This is the third part of stability series. If you have not read the previous two parts, I would recommend you to please read them first. It will give you an idea about the basics and importance of stability. Below are the links for both of them:

The two objects that we are going to use are Slant Board and Swiss Ball.

I first read about the slant board in the book “The Cool Impossible”, written by the world-renowned coach Mr Eric Orton. All the slant board exercises mentioned here are learnt from this book only.

Before performing the exercises, keep these things in mind:

  1. Perform these exercises barefoot
  2. Balance yourself on the ball of the foot
  3. Use your big toe to balance yourself

Below are three exercises with different foot placements:

  • Single leg-hold with uphill position:
  • Single leg-hold with downhill position:
  • Single leg-hold with forward position:

These exercises will work on isometric strength of your legs. These will make you more aware how your foot reacts to different positions. Especially when you are on your forefoot with heel raised.

Now we move on to some swiss ball workouts. Here we are talking about balancing our body on a swiss ball in different positions. These are few of the pretty advanced workouts and work superbly for your whole-body coordination. These do not work on a single body parts, but the whole body and help in enhancing the stability. We must be highly aware about the centre of gravity of our body which is the key to balance ourselves on a ball.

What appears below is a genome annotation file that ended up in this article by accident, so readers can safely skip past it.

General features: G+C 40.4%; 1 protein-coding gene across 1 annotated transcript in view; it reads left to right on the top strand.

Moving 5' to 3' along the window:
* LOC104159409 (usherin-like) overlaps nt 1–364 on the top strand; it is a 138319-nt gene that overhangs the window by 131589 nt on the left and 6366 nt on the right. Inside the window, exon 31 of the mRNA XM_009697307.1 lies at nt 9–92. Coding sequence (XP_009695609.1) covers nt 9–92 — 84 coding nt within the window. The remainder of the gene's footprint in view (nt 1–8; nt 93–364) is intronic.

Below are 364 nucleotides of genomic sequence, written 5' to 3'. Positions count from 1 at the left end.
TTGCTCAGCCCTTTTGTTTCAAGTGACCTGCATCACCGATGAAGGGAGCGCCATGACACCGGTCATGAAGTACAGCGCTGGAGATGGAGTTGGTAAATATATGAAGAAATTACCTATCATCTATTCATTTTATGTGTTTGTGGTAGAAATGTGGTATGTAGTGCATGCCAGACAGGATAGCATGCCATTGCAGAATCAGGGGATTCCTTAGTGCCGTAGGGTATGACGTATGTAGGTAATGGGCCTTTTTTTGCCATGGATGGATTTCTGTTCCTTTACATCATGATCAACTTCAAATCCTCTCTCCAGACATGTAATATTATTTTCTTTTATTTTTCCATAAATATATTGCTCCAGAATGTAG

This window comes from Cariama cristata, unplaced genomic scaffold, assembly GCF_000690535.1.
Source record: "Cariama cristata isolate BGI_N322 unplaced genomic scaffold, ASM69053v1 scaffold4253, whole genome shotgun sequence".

• Four-point contact
  • Three-point contact
  • Two-point contact
  • Trying out different variations

Stability Workout – Part 2

This article will focus mainly on the core stability. Our core consists of 25 pairs of muscles and many of them are present deep inside the abdominal wall. They provide support and help us keep our body straight. In other words, core stability is the foundation for building a strong upper body.

If you haven’t read my first article on stability, I would recommend you to read that. It explains the importance of stable body and how it can affect our training for other fitness activities like agility, speed, and strength etc.

Read that article here:

Below are few basic exercises with which you can start:

  • High Plank hold: Maintain neutral spine position, keep your belly button tucked in and squeeze your glutes. This will make sure that the impact does not go to your lower back. It will also work as a good isometric strength workout for your arms and to some extent, legs as well.
  • High Plank side hold: Major focus shifts to obliques as they have to work harder now to keep the body straight.
  • Low plank: Focuses on same areas as high plank, with increased intensity.
  • Side low plank: Focuses on same areas as high plank side hold, with increased intensity.